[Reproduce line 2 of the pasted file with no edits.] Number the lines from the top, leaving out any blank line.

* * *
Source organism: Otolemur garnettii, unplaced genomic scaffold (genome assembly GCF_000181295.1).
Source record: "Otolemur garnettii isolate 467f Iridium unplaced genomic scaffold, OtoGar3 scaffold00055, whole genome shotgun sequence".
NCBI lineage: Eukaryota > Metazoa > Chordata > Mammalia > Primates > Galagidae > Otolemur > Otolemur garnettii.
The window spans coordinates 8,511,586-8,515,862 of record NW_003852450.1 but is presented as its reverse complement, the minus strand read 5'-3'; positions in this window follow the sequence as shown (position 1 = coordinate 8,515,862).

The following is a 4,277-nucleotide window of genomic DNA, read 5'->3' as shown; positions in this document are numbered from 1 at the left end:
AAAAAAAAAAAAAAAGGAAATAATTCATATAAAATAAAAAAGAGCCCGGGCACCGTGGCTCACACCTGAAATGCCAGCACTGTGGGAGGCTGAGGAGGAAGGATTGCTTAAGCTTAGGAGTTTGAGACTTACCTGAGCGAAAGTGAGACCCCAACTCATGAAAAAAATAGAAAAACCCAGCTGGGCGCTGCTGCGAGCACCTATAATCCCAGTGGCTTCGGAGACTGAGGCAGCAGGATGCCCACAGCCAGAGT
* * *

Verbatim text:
Source record: "Otolemur garnettii isolate 467f Iridium unplaced genomic scaffold, OtoGar3 scaffold00055, whole genome shotgun sequence".